This taps into one of the themes of the film which is cause and effect. But thinking about the characters, they perhaps challenge noted philosophy on the subject of destiny, particularly in regards to Buddhism. MY FATHER DIE is an example of how our fate is not a product of our individual choice, but is a consequence of communal choices.
I don't necessarily believe in destiny; I believe you create your own destiny. I think you can really shape who you are as an individual and I also think that yes, other people have that first as well, where you're born, you don't choose your parents – maybe you do, I don't know. You grow up in a certain environment and nature versus nurture and all that. But I think the mind is so incredible that you can literally re-wire your brain and stop certain thinking patterns. So with MY FATHER DIE I felt that Ivan’s already been programmed and there's no changing him. I feel that happened to him in Vietnam and so that's the cause and effect. There's a line in the voiceover of the little boy that says something like: “My mother blamed America for sending him to Vietnam, I blamed Vietnam for bringing him home in a box.” And that to me was like men do come back from war changed and there is a cause and effect. Not only that, but you can then change the wiring in your brain.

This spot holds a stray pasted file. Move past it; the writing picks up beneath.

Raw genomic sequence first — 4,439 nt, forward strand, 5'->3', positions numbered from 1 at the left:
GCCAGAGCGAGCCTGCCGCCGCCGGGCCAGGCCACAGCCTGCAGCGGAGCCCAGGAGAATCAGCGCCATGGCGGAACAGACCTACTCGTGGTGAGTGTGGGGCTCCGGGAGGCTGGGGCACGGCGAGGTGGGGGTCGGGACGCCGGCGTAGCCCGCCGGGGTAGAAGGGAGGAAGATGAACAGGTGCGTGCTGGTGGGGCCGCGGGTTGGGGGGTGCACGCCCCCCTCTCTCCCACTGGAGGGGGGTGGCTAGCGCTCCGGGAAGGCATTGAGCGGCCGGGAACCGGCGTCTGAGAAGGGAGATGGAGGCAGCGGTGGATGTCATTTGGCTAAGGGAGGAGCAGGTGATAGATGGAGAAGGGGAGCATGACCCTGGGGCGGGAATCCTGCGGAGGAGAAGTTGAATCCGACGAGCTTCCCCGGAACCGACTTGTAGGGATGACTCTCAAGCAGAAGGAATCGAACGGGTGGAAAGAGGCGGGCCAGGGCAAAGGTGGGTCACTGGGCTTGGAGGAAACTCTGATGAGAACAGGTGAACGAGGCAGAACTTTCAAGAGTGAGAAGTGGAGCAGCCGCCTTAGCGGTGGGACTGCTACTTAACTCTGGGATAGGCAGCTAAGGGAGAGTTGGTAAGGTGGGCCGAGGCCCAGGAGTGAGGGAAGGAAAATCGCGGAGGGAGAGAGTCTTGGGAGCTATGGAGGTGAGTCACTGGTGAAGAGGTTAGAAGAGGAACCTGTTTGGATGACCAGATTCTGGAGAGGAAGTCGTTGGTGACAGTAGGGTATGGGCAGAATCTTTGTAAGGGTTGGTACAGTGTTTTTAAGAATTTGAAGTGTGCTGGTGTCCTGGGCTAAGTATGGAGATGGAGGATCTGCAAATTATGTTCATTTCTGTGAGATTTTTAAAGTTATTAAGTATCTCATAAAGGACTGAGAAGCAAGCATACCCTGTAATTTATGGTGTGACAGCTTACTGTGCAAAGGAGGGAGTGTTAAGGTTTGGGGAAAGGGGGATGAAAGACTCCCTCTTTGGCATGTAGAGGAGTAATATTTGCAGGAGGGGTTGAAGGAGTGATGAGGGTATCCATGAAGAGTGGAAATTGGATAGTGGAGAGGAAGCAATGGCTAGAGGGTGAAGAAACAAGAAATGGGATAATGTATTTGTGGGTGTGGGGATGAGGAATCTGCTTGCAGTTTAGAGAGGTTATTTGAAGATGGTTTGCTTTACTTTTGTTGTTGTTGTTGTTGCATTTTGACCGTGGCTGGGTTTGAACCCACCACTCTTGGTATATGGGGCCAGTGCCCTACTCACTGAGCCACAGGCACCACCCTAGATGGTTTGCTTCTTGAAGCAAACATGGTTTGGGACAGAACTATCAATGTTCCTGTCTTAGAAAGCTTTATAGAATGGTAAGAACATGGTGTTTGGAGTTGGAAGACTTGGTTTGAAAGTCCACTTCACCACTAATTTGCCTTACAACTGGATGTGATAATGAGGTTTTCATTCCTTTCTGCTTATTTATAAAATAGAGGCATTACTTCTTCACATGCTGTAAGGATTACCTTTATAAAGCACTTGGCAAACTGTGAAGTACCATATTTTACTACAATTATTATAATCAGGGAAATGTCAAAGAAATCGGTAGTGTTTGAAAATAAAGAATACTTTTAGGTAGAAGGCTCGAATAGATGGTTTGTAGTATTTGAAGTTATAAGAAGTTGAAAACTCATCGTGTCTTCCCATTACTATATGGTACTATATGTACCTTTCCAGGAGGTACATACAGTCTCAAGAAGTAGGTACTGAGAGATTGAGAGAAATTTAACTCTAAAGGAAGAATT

Speaking with Carol Morley for·THE FALLING she explained: “You take it 90% of the way, and it is the audience that finishes it. So the audience by bringing themselves: their experiences, opinions and everything else to a film is what completes it.” And if the audience are the ones that complete it, does it follow that there is a transfer in ownership?
Oh yeah, one hundred percent. A lot of people say: “Oh, I don't write for the audience.” I'm like: “Who else are you doing it for?” And it's also good to know your audience. Touching back on themes I think the audience take away what they want to take away. You talk about the metaphysical and cause and effect, I love it when you talk about those aspects of the film because that's what rings true to you. I feel that once you're done and once an audience has seen it then it becomes their film. They'll either love it or hate it and with MY FATHER DIE I wanted you to either love it or hate it - there's no real in between. It's pretty polarising and that's been the responses to it. But yeah, I think you've just got to hand it over and to be honest. I try not to explain myself too much when people ask me questions about the movie. I'll ask: “What do you think? What does the movie mean to you?” I can watch it and take something completely different away from it than someone else.
Filmmaker Christoph Behl remarked to me: “You are evolving, and after the film you are not the same person as you were before.” Do you perceive there to be a transformative aspect to the creative process?
Yeah I think so because you're with it for so long, and especially an independent movie which is definitely taxing, challenging and rewarding. Now I'm talking about turning MY FATHER DIE into a TV series and to be honest it is a little bit daunting having to jump back into that universe. I am kind of reluctant to do it, but you know it's funny because I'm actually a little less angry after making MY FATHER DIE [laughs]. Even my wife told me: “You're a little calmer after making that movie.” I said: “Yeah, I think I got out some pent up teenage aggression.”
MY FATHER DIE comes to Digital Download 20th March and DVD and VOD·3rd April.·